The lastest ABC results for UK consumer magazines saw circulations decrease by an average of four percent year on year in 2015. That’s to be expected, and continues the trend we discussed last year in a post entitled ‘Stagnation not Stability‘.
Overall print circulation at seven of the major publishers – Future, Dennis, Condé Nast, Bauer, Immediate, Hearst UK, and Time Inc UK – fell 2.47 percent. Though still bad news, that figure is an improvement from period June 2013 – June 2014, which saw total print circulation for those publishers fall 4.83 percent.
Hearst’s relatively strong performance in that time period is partially due to it having grown the print circulation of Cosmopolitan by 57 percent.
“We are delighted to see that the new marketing and distribution strategy for Cosmopolitan is working. Our innovative new route to market programmes, together with unmissable point of sale promotion through traditional retailers, has allowed us to get its brilliant content out to an even bigger audience.
“We’re also reaching 4.8 million unique users every month online, and through Snapchat Discover, which has carried Cosmopolitan content since September last year, we are able to reach more women than ever before.”
… though Press Gazette notes that “around half of the increase was due to more free pick-up copies. Cosmopolitan was also helped by a big reduction in cover price, from £3.80 to £1, and increased promotional activity including use of ‘pop-up’ distribution points”. Additionally, of its monthly brands, nine out of the fourteen included in Heart’s email saw their circulations decrease year on year.
Another brand that saw an uptick in its circulation figures was the relaunched NME, which went free for the first time in September last year, and reported circulation figures of 307,217. From Time Inc UK’s CEO Marcus Rich:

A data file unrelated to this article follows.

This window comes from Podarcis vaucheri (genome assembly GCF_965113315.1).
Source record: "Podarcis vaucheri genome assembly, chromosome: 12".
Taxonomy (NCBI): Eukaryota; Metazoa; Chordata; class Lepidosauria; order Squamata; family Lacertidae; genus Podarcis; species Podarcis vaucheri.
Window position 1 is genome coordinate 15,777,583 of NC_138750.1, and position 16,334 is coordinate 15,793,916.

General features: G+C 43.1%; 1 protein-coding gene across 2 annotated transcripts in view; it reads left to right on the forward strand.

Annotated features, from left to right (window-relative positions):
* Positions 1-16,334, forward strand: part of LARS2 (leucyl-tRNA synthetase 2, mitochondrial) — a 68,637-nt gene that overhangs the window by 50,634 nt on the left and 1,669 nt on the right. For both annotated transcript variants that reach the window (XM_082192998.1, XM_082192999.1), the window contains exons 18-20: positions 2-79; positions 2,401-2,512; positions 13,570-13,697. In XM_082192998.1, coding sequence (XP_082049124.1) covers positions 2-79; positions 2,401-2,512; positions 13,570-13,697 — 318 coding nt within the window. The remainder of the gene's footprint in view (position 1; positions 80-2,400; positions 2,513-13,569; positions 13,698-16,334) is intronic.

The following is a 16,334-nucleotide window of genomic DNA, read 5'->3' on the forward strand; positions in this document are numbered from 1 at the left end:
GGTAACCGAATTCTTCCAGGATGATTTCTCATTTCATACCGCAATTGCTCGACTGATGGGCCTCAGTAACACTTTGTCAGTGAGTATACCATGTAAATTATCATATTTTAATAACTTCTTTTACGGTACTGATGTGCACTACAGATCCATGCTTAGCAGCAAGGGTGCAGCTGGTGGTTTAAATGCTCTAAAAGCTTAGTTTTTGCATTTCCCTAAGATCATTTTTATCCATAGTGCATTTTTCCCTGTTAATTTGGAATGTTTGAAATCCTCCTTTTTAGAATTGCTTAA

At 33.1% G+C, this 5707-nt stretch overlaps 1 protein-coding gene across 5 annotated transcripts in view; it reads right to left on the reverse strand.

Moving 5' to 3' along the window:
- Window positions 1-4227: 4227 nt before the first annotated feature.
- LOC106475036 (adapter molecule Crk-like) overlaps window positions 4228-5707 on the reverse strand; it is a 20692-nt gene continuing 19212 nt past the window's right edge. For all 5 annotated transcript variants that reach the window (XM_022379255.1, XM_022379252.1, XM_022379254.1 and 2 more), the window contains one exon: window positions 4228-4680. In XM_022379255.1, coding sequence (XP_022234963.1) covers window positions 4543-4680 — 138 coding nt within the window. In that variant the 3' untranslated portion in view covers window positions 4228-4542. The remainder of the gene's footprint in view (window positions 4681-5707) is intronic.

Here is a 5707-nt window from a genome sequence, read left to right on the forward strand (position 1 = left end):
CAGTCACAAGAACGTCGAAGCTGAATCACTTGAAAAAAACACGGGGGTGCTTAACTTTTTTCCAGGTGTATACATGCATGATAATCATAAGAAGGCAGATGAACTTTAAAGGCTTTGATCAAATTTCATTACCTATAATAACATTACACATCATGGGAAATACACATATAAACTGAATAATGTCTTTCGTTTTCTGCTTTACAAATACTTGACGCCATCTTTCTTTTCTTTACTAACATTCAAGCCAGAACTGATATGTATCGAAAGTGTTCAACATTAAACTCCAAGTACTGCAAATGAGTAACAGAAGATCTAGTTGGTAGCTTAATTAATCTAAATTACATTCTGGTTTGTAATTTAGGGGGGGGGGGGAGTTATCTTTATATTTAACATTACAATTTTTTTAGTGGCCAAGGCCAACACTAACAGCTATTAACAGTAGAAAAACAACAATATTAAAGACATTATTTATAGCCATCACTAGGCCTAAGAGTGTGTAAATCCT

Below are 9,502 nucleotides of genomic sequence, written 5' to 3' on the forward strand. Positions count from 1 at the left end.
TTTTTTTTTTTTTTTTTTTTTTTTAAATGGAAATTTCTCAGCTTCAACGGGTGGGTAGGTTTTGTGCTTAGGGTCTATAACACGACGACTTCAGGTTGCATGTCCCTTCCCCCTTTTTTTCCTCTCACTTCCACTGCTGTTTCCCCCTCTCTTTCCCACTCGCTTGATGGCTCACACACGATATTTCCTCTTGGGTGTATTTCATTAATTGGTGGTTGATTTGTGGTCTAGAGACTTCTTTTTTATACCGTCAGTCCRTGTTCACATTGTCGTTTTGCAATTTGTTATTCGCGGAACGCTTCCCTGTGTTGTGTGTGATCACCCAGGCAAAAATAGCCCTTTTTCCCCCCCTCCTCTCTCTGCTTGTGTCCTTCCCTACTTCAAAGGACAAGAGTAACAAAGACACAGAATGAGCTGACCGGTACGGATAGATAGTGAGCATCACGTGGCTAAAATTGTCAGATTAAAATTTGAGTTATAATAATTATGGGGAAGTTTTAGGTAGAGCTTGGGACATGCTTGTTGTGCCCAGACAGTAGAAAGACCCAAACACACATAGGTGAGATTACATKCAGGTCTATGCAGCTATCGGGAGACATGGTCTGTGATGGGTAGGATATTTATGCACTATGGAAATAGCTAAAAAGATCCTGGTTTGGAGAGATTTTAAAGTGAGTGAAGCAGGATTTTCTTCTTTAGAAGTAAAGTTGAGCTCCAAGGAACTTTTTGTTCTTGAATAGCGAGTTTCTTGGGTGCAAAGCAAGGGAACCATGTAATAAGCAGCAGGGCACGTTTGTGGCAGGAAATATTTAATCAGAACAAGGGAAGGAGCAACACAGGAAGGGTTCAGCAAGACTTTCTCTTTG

“We continue to increase the number of distribution locations and have added more universities, retail outlets and more recently supermarkets. Under the leadership of editor-in-chief Mike Williams, the refreshed magazine has been positively received by consumers who love the new content mix and are proactively seeking out the magazine. Our commercial partners are also taking advantage of the new opportunities with the brand and advertising revenues are up 42%. Our strategy has been a huge success and it truly is an exciting new era for this iconic brand.”
Instead, most of the publishers who’ve sent out emails about their ABCs have focused on the print products that have increased circulation (obviously, since print is still integral to their business models) but, crucially, have reported them using the combined print and digital figures.
@PaulLomax Then why do print mags still rule? Because the advertisers are sold a circulation number, propped up by digital editions.
— David Hicks (@David_Hicks) February 11, 2016
@David_Hicks They rule because they (mostly) still have scale and get circulation 8x larger than digital editions. Ad production cheap too!
— Paul Lomax (@PaulLomax) February 11, 2016
So many of the magazine publishers who are reporting success are doing so either because the central proposition of that brand has changed i.e. NME or Cosmopolitan (which is no bad thing!) or because the digital circulation changes affect print circulation in a positive way.
Huge circulation figures haven’t been representative of a brand’s ultimate success for a while now, so the fact that overall circulation declined four percent isn’t necessarily a bad thing – but the way the publishers are choosing to report the ABCs makes it clear they’re at least a little bit worried about the decline.